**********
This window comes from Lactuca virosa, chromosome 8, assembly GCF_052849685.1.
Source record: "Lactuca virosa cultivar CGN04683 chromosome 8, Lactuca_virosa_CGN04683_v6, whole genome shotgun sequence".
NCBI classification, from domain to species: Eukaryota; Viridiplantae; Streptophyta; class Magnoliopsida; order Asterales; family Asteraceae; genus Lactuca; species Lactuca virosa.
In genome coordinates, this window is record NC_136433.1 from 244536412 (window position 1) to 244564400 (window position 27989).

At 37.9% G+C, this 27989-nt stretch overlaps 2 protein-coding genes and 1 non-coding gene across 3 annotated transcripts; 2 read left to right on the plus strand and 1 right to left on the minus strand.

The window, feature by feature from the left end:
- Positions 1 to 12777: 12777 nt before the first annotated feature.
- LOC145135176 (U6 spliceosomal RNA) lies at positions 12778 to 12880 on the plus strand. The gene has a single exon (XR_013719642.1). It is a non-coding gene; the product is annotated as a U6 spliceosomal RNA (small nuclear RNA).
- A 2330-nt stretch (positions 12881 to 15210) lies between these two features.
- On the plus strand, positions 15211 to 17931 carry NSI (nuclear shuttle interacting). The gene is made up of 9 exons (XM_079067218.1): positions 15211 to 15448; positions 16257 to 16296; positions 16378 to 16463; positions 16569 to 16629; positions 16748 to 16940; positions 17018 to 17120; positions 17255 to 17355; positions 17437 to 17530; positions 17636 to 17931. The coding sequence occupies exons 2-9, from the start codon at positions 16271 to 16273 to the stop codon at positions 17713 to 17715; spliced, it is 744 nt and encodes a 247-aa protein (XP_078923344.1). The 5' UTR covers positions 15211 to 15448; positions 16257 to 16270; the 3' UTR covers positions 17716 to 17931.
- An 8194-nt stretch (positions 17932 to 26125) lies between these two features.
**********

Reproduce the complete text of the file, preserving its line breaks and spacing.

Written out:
This window comes from Lactuca virosa, chromosome 8, assembly GCF_052849685.1.
Source record: "Lactuca virosa cultivar CGN04683 chromosome 8, Lactuca_virosa_CGN04683_v6, whole genome shotgun sequence".
NCBI classification, from domain to species: Eukaryota; Viridiplantae; Streptophyta; class Magnoliopsida; order Asterales; family Asteraceae; genus Lactuca; species Lactuca virosa.
In genome coordinates, this window is record NC_136433.1 from 244536412 (window position 1) to 244564400 (window position 27989).

At 37.9% G+C, this 27989-nt stretch overlaps 2 protein-coding genes and 1 non-coding gene across 3 annotated transcripts; 2 read left to right on the plus strand and 1 right to left on the minus strand.

The window, feature by feature from the left end:
- Positions 1 to 12777: 12777 nt before the first annotated feature.
- LOC145135176 (U6 spliceosomal RNA) lies at positions 12778 to 12880 on the plus strand. The gene has a single exon (XR_013719642.1). It is a non-coding gene; the product is annotated as a U6 spliceosomal RNA (small nuclear RNA).
- A 2330-nt stretch (positions 12881 to 15210) lies between these two features.
- On the plus strand, positions 15211 to 17931 carry NSI (nuclear shuttle interacting). The gene is made up of 9 exons (XM_079067218.1): positions 15211 to 15448; positions 16257 to 16296; positions 16378 to 16463; positions 16569 to 16629; positions 16748 to 16940; positions 17018 to 17120; positions 17255 to 17355; positions 17437 to 17530; positions 17636 to 17931. The coding sequence occupies exons 2-9, from the start codon at positions 16271 to 16273 to the stop codon at positions 17713 to 17715; spliced, it is 744 nt and encodes a 247-aa protein (XP_078923344.1). The 5' UTR covers positions 15211 to 15448; positions 16257 to 16270; the 3' UTR covers positions 17716 to 17931.
- An 8194-nt stretch (positions 17932 to 26125) lies between these two features.